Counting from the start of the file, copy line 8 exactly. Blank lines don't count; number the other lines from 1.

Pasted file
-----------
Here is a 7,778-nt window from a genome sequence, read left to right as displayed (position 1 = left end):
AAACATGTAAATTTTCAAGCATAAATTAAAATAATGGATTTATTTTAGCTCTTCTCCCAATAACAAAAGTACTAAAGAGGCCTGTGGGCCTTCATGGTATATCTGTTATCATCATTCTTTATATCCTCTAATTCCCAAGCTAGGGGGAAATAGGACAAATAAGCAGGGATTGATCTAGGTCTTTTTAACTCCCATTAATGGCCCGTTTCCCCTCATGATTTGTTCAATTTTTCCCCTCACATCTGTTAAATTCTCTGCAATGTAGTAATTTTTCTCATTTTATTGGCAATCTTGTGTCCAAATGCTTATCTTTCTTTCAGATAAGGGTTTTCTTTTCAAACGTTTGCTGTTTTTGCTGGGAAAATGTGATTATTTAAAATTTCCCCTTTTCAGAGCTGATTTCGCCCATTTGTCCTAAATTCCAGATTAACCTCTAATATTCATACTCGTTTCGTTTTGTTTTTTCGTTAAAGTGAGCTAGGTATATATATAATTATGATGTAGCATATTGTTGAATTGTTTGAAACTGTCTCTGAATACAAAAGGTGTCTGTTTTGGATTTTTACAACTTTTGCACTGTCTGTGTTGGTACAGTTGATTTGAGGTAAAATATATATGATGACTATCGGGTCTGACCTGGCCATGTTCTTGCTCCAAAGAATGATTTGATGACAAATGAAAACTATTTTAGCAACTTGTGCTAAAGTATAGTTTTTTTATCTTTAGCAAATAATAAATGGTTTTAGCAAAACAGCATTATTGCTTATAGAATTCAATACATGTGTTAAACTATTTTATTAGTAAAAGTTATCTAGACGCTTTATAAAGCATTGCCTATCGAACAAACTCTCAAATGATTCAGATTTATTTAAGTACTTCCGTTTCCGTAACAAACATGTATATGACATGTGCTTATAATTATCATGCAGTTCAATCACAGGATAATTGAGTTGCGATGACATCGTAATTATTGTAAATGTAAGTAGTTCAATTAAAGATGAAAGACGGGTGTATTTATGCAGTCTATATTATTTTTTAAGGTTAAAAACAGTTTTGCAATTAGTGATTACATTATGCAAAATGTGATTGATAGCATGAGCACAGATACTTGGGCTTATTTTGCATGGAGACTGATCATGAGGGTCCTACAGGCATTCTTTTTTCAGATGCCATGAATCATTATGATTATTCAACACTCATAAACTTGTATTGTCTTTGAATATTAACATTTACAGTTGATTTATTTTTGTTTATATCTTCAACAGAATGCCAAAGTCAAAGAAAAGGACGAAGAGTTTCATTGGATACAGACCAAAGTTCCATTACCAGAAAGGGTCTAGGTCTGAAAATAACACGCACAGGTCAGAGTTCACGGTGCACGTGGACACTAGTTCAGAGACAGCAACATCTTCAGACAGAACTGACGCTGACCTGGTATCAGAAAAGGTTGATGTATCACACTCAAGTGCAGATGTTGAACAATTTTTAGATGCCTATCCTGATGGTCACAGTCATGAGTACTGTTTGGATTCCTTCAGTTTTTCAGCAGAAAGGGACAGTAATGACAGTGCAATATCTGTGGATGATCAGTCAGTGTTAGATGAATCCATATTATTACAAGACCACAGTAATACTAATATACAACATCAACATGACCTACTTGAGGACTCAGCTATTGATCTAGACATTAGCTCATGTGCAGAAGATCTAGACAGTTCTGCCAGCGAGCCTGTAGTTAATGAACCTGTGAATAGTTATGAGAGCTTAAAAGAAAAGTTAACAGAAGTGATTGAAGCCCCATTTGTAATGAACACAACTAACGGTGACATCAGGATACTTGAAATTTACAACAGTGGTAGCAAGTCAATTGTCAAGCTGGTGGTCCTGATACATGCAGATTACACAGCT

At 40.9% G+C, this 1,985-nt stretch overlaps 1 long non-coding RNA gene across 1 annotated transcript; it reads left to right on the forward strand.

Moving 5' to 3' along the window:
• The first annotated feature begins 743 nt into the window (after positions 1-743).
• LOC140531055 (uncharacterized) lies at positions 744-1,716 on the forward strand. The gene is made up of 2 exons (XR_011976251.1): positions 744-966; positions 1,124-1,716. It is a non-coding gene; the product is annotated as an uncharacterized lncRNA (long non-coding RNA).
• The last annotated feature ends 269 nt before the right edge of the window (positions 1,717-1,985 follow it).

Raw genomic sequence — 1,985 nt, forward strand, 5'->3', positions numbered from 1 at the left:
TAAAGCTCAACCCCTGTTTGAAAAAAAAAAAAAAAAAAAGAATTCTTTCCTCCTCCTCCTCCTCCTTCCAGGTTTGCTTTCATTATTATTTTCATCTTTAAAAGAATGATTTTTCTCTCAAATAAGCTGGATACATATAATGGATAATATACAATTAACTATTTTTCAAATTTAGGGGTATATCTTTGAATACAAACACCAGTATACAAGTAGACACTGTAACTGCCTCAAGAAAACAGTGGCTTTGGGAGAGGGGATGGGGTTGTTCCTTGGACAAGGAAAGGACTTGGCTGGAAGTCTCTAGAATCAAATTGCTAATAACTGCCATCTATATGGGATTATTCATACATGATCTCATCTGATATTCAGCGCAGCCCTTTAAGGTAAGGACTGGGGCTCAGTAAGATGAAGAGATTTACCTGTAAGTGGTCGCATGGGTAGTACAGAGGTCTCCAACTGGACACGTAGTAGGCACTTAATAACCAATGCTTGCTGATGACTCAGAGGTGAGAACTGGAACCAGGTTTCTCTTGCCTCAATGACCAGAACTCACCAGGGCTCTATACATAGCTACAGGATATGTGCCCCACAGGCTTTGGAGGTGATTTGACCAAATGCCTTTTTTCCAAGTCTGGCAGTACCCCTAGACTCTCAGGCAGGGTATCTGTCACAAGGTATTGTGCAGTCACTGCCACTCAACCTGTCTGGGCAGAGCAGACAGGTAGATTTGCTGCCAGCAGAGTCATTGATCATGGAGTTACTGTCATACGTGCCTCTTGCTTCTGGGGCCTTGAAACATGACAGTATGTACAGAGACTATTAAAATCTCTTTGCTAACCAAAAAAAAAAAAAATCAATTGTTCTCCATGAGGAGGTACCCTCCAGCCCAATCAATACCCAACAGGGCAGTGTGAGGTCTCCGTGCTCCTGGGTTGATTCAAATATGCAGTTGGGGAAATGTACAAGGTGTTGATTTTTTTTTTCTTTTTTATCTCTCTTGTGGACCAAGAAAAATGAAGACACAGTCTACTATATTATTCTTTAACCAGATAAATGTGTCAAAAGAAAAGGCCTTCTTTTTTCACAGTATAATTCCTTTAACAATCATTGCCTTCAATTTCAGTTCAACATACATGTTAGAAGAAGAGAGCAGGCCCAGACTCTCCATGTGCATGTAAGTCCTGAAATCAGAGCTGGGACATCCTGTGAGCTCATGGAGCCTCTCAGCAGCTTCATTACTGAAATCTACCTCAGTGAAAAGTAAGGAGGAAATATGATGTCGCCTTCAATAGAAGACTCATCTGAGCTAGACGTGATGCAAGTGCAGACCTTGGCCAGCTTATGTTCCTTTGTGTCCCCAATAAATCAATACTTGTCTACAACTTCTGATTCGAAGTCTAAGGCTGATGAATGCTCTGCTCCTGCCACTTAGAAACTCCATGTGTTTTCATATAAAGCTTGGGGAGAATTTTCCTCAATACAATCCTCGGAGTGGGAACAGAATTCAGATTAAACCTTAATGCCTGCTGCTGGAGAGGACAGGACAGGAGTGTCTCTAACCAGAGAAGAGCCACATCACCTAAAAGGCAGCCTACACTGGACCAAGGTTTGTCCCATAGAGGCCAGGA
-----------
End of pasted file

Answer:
Raw genomic sequence — 1,985 nt, forward strand, 5'->3', positions numbered from 1 at the left: